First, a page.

The frankness of Jesus is startling.
We’re all familiar with Jesus’ final “commissioning” of his disciples before he ascended into heaven. “Go,” he commanded, “and make disciples of all nations.” (Matthew 28:19) Over the centuries since he so clearly stated the mission of those who would follow him, countless numbers of Christians have enthusiastically taken up this purpose as their own. He sent, and they went. Indeed, this is at the very core of the World Mission Prayer League.
If we were to send someone out to do something on our behalf, we’d probably want to load them up with positive encouragement, explaining that it’s “going to be just great,” and hoping that they’ll be excited for the opportunity. That certainly seems to be the approach businesses adopt when they’re trying to recruit workers. A recent McDonald’s ad seeking new employees reads: “You don’t want to work just anyplace. You want to be challenged. And have fun. Give us a try!”
Clearly, this was not the way of Jesus. Jesus didn’t mince words. He was strikingly blunt about the prospects of those who would make it their purpose to represent him. As he sent his followers to find the “lost sheep of Israel,” he told them, “I am sending you out like sheep among wolves.” (Matthew 10:6, 16) You don’t really need to know much about sheep or wolves to see how this scenario plays out. The sheep don’t come out on top. They may not come out at all.
Again: The frankness of Jesus is startling. Even upsetting. Indeed, considering the bleak prospects of “sheep among wolves,” it would appear a miracle that anyone would dare respond and go. Remarkably, if it is a miracle, it’s a surprisingly common one.
The very first disciples that Jesus sent out – we call them the “Apostles,” the “sent ones” – experienced everything that Jesus had predicted. They went as sheep. They encountered wolves. “Beware of men,” Jesus had told them, “for they will deliver you over to courts and flog you in their synagogues, and you will be dragged before governors and kings for my sake.” (Matthew 10:17-18) Opposition and persecution seemed to meet them at every turn, and yet, empowered by the Holy Spirit (see Matthew 10:19-20), they continued to share the life-saving message with which they had been entrusted, and the number of those who were being saved grew.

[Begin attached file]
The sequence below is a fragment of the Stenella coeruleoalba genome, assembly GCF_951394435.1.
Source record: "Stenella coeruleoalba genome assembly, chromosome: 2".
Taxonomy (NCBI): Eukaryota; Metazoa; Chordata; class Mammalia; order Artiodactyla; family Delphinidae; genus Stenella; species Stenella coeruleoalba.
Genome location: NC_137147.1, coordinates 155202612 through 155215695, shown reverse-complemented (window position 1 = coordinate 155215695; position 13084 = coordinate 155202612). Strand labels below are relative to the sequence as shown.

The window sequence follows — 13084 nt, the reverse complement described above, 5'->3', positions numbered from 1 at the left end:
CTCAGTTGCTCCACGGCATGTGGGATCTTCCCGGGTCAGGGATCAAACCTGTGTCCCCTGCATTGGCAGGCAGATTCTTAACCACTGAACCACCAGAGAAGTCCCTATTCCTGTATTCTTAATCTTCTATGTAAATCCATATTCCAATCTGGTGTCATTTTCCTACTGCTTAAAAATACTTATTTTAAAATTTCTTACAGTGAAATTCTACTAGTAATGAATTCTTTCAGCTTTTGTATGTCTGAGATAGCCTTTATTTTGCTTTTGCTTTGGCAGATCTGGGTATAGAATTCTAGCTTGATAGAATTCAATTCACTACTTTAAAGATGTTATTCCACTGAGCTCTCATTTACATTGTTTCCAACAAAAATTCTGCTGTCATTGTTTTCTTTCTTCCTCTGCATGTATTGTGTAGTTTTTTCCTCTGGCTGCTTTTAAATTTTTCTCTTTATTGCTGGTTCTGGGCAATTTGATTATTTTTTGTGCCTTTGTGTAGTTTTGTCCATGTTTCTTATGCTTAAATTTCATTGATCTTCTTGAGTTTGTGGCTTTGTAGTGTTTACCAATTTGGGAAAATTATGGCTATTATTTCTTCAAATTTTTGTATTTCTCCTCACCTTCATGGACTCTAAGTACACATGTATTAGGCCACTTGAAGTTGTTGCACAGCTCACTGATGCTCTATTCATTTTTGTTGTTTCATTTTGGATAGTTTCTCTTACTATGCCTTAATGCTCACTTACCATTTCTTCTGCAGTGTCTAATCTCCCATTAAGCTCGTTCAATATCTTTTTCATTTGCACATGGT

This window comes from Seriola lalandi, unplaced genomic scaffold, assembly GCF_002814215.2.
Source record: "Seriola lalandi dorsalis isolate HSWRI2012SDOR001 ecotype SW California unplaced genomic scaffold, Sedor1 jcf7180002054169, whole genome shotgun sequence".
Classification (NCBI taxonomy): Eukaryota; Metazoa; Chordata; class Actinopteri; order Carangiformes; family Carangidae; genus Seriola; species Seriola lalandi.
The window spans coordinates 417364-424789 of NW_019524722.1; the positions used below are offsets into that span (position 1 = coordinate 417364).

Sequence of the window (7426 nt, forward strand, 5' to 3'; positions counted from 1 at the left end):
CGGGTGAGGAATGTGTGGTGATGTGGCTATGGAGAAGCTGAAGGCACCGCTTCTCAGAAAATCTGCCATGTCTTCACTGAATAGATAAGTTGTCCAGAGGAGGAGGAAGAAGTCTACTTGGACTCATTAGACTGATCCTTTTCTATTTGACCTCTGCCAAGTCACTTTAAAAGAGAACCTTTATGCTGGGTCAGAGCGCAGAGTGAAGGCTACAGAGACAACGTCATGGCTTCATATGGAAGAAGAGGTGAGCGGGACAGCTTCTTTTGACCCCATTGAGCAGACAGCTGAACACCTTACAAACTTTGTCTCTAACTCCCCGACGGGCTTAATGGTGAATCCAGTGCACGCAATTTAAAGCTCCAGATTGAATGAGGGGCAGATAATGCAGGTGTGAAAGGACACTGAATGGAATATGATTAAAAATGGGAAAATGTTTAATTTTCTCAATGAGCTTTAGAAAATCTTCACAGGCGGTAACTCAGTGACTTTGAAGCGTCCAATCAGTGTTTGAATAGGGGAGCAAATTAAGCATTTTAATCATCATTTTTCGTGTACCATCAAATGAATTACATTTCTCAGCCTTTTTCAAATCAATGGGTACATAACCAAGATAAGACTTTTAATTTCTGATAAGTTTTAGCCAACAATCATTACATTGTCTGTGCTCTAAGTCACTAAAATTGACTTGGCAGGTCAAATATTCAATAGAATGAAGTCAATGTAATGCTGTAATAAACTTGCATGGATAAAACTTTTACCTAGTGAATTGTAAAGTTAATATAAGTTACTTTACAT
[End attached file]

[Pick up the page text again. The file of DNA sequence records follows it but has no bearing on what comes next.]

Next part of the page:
God’s Kingdom of grace expanded in spite of persecution, and very possibly even because of it. We may prefer to think of this as something of the past, but in truth it continues to be the way that Jesus sends laborers into the harvest fields even today. The fields are filled with wolves. And there are sheep who are going.
While the force of gospel workers from the West is diminishing, those sent from the Global South, where most of the world’s Christians are now located, are increasing in number. Most of them did not receive a faith handed down to them through generations, but embraced faith in Jesus alone as something new, in social contexts that often subjected them to discrimination and persecution. They are not strangers to these things. Nonetheless, they are compelled to share the hope they have regardless of the risks. Jesus is sending, and they are going. And they know there will be wolves there.
In truth, this is something all followers of Jesus must face, whether we are crossing the street or crossing the ocean. “We have the high privilege of answering Jesus’ call to go,” Nik Ripken writes in The Insanity of Obedience, “but let us be clear about this: we go on His terms, not ours. If we go at all, we go as sheep among wolves.”
Jesus is sending because billions of those he died for still do not know him. Many of them live in very tough places. Who will go? Will we? As Jesus taught his disciples, it will require that we “be wise as serpents and innocent as doves.” (Matthew 10:16)
It will require that we be wise to the risks, but also, and especially, wise with regard to the Shepherd who goes with us. To those he sent out, Jesus promised his presence. He gave his very self for the sheep, suffering the cross beyond anything that they might be asked to bear. He also gives to all those who dare to walk with him among the wolves the armaments they will require. They are covered with his righteousness and filled with his love. They are supplied with his message of salvation, his authority over evil, and even his victory over death. This is what his sheep have, and what the lost sheep of all nations so desperately need. Jesus is sending us. Who will go?